For this past year’s annual pre-Thanksgiving Creme Brûlée day, I improvised a Mexican Chocolate recipe. It was a new favorite, so I’ve experimented some more and pinned down the ingredients to share with the world. Enjoy!
- 1/4 cup sugar
- 3 large egg yolks
- 1/2 quart heavy cream
- 2 tsp natural vanilla
- 2 tsp cinnamon
- 2 tbsp cocoa powder
Preheat over to 375°
Whisk together sugar and egg yolks until they’re homogenous and lighten a bit in color. Add vanilla, cinnamon, and cocoa powder, and gradually add cream while continuing to whisk all ingredients together.
Pour mixture into ramekins. (Size doesn’t matter much, though I like shallower ones, as it maximizes the topping/custard ratio.) Put ramkeins in a roasting pan and pour enough hot water around the ramekins in the pan to cover the bottom half of the ramkeins. (Too little water and your custards will dry out. Too much and you’ll probably spill the water into the custard as you move it.) Bake for 45 minutes.
Refrigerate the custards for at least 2 hours, but not more than a few days. When you’re ready to serve, pull ramekins from the fridge and sprinkle a thin layer of sugar across the top of the custard. Then us a kitchen blowtorch or an over broiler to melt the sugar and form a layer of sugar glass across the top of the custard. (I prefer the torch, as I’ve had a hard time controlling the process with a broiler.) Allow creme brulee to sit for 5 minutes before serving.
Here’s a new recipe that I created for Mutual Mobile‘s annual Cinco de Queso competition. I’ve taken a couple of stabs at recipes that use pineapple for the sweetness before, but this is my favorite. (It’s also pretty much the easiest salsa recipe I’ve come up with to date.) Enjoy!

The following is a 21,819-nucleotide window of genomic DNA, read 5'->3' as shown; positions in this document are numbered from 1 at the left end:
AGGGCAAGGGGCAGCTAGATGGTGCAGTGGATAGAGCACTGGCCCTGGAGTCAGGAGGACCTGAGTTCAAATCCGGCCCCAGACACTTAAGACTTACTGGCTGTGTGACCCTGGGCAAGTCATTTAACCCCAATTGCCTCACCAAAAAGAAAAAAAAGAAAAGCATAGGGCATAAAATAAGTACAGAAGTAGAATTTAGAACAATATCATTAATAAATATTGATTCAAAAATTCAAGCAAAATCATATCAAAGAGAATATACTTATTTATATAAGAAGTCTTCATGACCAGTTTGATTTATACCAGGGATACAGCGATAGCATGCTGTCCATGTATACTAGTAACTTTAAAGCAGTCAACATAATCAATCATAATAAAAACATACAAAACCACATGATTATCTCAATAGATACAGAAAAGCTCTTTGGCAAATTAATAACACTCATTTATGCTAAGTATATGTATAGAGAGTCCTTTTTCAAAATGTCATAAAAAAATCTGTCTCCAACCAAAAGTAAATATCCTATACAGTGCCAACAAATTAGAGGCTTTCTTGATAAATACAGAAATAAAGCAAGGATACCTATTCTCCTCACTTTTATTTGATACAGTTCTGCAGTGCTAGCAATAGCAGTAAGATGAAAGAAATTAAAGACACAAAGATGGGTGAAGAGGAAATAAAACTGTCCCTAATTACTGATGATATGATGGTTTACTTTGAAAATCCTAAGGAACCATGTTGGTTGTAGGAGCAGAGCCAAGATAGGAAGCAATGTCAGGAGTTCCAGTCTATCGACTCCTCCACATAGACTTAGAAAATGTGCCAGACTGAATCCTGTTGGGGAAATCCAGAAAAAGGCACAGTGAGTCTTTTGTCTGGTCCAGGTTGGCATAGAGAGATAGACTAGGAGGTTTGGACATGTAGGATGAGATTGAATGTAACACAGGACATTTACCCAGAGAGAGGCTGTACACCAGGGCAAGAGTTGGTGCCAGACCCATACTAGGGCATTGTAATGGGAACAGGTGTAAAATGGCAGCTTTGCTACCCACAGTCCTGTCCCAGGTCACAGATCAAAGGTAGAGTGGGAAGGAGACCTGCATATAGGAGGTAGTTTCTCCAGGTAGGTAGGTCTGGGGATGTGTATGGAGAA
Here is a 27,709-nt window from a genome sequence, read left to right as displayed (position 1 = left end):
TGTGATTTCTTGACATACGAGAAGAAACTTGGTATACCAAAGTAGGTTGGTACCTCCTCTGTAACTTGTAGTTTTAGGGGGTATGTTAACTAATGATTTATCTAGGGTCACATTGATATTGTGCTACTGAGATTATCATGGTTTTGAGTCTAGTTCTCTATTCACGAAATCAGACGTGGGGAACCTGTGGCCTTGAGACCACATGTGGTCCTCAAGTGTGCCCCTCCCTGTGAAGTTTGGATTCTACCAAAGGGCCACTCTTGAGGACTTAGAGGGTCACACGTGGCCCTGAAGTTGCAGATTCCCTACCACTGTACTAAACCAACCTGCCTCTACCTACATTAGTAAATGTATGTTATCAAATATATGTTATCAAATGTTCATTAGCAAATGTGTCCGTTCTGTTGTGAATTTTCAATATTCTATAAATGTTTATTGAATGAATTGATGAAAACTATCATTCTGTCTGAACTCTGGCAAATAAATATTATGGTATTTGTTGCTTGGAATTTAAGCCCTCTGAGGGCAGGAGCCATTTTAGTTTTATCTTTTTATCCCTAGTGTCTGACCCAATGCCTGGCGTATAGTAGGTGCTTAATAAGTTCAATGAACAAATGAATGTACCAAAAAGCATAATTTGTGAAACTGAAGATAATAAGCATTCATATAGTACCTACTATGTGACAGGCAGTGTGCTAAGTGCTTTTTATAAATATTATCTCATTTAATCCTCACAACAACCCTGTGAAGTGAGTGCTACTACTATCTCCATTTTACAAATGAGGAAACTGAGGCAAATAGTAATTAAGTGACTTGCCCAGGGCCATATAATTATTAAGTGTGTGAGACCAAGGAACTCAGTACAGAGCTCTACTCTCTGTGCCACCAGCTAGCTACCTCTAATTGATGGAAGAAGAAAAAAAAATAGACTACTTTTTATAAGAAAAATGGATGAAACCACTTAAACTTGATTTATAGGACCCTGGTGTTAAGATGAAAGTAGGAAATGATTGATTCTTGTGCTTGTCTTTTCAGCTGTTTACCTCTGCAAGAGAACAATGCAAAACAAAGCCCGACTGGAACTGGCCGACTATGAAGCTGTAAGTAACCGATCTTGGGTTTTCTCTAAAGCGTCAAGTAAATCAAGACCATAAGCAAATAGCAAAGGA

- 2 20 oz cans crushed pineapple
- 2 7.5 oz cans chipotle peppers in adobo
- 1 bunch cilantro (discard stems)
- 3 limes
Put the pineapple and cilantro in a blender or food processor. Juice the limes into the mix. Pick the peppers out of the adobo sauce and add them.
Now determine how much of the adobo sauce to add — the more, the saltier. The sauce from one of the cans tastes right to me, but you can add more or less depending on what you like.
Blend until smooth.
Here’s another of my favorite salsa recipes: salsa cruda, or pico de gallo. This one actually violates one of my salsa-making commandments — get all the taste buds firing at once — by leaving out anything bitter. You can add garlic to fill that gap, but I find this combination without the garlic very nice.
2 lbs roma tomatos
1 medium onion
2-5 serrano peppers
1 bunch cilantro
2 tsp salt
Chop tomato, onion, cilantro, and peppers. Mix together. Make the salt into a little pile in the middle of the mixture and squeeze the limes over the pile to dissolve the salt. Mix the salt and lime in, cover the bowl with plastic wrap, and put it in the fridge overnight. (It can be eaten immediately, but is better if allowed to sit for a while, as the acid in the lime juice cooks the vegetables a bit.)
Good with chips, on tacos, on meats, etc.
I have a treatise on making good salsa lurking at the back of my brain, to which some of my less-fortunate friends have already been subjected in fragmentary form over Mexican food. Until I get my magnum opus written up, however, I give you this — my favorite salsa recipe. The foundation of this green salsa is the tomatillo — a small, green tomato-like fruit that grows within a papery husk. It should be available in the produce section of good supermarkets.
1 pound tomatillos
3 cloves garlic
2 serrano peppers
1 bunch cilantro
1/2 an onion
salt & black pepper to taste
Boil tomatillos, garlic, and serranos together in pot of water until tomatillos turn light green.
Put tomatillos, garlic, and serranos into a blender and blend until homogeneous.
Add cilantro, onion, salt & pepper, and juice from lime. Blend until onion chopped into fairly small pieces.
Cover and let cool before serving.
Good with tortilla chips, on chicken, and over enchiladas.